Thanx for the work. The one thing I found odd is that most people look at win ratio instead of % win. I don't know that this would change anything significantly, but some teams have gotten more draws than others. If you are using one axis to measure "has performed better," I would think (wins + draws/2)/total would be more useful than wins/total.
_________________





Itchen Masack

Post subject: Re: Analysis of NAF statistics Posted: Fri Mar 03, 2017 8:58 am 

Super Star 

Joined: Thu Feb 09, 2012 4:12 pm Posts: 981

Quick Itchen, read this thread before 'the usuals' turn up and spam the feck out of it. Someone has used a graph in their first ever post. Turfwar! Obviously i dont understand any of the graph, but it looks pretty. Well done





AndeeT

Post subject: Re: Analysis of NAF statistics Posted: Fri Mar 03, 2017 9:50 am 

Rookie 

Joined: Thu Jul 28, 2016 8:49 pm Posts: 28

Thanks Itchen...
The graph is showing that as the number of matches a race has played increases, the percentage of games they have won also increases. There is a linear relationship/correlation.
As to why this might be happening, well I take a few guesses in the original post. Another situation that might account for this correlation is that those races with high numbers of games played are popular due to the same coaches bringing the same race back to tournaments. This would account for the higher win percentage in those races as we know that if you keep playing with the same race, you understand better how the team plays and are therefore more likely to win the newer matches. Of course, it's impossible to say this is the case without seeing the numbers of unique coaches per race, and I am not sure that this info is readily available.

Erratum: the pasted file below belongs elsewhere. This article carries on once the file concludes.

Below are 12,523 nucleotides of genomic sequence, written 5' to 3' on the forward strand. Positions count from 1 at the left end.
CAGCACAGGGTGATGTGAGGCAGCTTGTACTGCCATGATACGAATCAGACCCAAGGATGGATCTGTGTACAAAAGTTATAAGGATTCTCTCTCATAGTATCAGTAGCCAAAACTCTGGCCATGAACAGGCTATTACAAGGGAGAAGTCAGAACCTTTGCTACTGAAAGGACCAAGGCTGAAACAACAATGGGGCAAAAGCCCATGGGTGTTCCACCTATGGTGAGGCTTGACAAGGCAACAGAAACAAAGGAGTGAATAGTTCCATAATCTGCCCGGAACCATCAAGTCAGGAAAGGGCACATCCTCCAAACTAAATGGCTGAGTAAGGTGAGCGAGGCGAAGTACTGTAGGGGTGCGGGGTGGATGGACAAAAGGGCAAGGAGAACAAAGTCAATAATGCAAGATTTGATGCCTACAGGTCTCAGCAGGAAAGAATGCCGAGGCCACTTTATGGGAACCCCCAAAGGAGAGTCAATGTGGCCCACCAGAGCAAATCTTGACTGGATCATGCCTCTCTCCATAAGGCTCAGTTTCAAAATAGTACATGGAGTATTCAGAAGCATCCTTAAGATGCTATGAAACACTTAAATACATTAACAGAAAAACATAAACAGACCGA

CyberedElf  thank you. I will redo the graph using wins+draws as you have suggested. Indeed it will be interesting to see the results!
Best Wishes
AndeeT





Darkson

Post subject: Re: Analysis of NAF statistics Posted: Fri Mar 03, 2017 10:39 am 

Da Spammer 

Joined: Mon Aug 12, 2002 10:04 pm Posts: 23632 Location: Fundamentaling for the BB Illuminati

Not sure if it makes any difference to the graph, or your point, but feel I should point out that not all teams have existed for the same amount of time. For example, Spanner, Underworld and Pact have only been NAF ranked since Aug 2008 (my tournament was the first to allow them) and, iirc, when the NAF first started in 2002 there were only 16 races.
_________________ SWTC 2017 Stunty Cup winner  never again (until next time!)





Itchen Masack

Post subject: Re: Analysis of NAF statistics Posted: Fri Mar 03, 2017 10:47 am 

Super Star 

Joined: Thu Feb 09, 2012 4:12 pm Posts: 981

Darkson wrote: For example, Spanner, Underworld and Pact have only been NAF ranked since Aug 2008 Bit rude! Also Slann too.





AndeeT

Post subject: Re: Analysis of NAF statistics Posted: Fri Mar 03, 2017 1:30 pm 

Rookie 

Joined: Thu Jul 28, 2016 8:49 pm Posts: 28

Hi Darkson,
I think it makes sense that those teams that are newer to Blood Bowl and to NAF tournaments have less accumulated matches. The point regarding the correlation still stands. For example, Chaos Pact come in at the bottom left of the line of best fit on the scatter graph (5413 matches played vs. 0.36 win percentage), which is to be expected, as you rightly pointed out, they came into the NAF much later than the bulk of other teams.
I will try to get a graph with the Race names on the graph; this would make it easier to interpret.





AndeeT

Post subject: Re: Analysis of NAF statistics Posted: Fri Mar 03, 2017 2:02 pm 

Rookie 

Joined: Thu Jul 28, 2016 8:49 pm Posts: 28

Hi, I have some updated graphs to show. The first one is just a repeat of the original graph but with data labels showing the race names. Some are hard to read as the graph is a bit sorry but I don't know a better way of showing this! If anyone has an idea please let me know. Attachment: WIN_PERCENT_LABEL.jpg
You do not have the required permissions to view the files attached to this post.





AndeeT